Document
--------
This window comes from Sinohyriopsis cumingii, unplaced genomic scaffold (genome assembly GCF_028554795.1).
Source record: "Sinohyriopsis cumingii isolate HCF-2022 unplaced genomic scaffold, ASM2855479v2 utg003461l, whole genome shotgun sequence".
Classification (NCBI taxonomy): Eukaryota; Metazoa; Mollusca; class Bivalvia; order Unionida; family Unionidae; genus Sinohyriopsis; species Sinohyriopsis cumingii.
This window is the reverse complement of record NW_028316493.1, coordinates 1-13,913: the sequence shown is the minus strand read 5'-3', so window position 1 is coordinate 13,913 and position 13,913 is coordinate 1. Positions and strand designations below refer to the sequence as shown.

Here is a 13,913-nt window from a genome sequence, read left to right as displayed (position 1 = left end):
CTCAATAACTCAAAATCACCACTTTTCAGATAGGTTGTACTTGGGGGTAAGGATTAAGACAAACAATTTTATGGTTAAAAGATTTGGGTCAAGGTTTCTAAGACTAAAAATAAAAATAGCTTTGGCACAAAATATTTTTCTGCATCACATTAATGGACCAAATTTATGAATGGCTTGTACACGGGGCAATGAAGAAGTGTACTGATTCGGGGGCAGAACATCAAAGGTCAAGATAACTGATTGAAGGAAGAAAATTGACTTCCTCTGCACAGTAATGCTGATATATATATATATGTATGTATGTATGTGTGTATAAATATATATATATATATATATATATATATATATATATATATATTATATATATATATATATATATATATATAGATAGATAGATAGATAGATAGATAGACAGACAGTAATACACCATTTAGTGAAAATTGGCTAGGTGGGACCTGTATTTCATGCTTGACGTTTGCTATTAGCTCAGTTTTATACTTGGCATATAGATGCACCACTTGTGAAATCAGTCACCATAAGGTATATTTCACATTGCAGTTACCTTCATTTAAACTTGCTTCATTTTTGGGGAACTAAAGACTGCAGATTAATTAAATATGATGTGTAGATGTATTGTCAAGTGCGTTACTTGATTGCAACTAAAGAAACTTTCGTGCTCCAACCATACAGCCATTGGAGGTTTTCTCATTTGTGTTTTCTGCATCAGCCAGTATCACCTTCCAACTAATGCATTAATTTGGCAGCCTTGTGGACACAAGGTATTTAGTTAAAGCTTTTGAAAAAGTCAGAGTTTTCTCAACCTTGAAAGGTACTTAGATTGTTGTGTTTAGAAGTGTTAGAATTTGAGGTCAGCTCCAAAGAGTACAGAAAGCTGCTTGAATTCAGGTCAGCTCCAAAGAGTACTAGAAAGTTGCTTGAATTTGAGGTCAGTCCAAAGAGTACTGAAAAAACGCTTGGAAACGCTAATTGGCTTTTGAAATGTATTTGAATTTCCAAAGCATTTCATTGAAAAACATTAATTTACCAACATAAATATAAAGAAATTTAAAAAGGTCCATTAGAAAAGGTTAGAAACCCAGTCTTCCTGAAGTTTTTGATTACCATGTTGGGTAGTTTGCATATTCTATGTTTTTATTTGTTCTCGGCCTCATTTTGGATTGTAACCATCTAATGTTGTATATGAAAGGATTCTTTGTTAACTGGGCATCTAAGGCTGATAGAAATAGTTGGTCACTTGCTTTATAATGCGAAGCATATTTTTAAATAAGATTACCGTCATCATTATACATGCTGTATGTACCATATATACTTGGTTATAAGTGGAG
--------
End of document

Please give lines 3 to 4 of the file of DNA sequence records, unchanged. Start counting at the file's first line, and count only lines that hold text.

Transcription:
Classification (NCBI taxonomy): Eukaryota; Metazoa; Mollusca; class Bivalvia; order Unionida; family Unionidae; genus Sinohyriopsis; species Sinohyriopsis cumingii.
This window is the reverse complement of record NW_028316493.1, coordinates 1-13,913: the sequence shown is the minus strand read 5'-3', so window position 1 is coordinate 13,913 and position 13,913 is coordinate 1. Positions and strand designations below refer to the sequence as shown.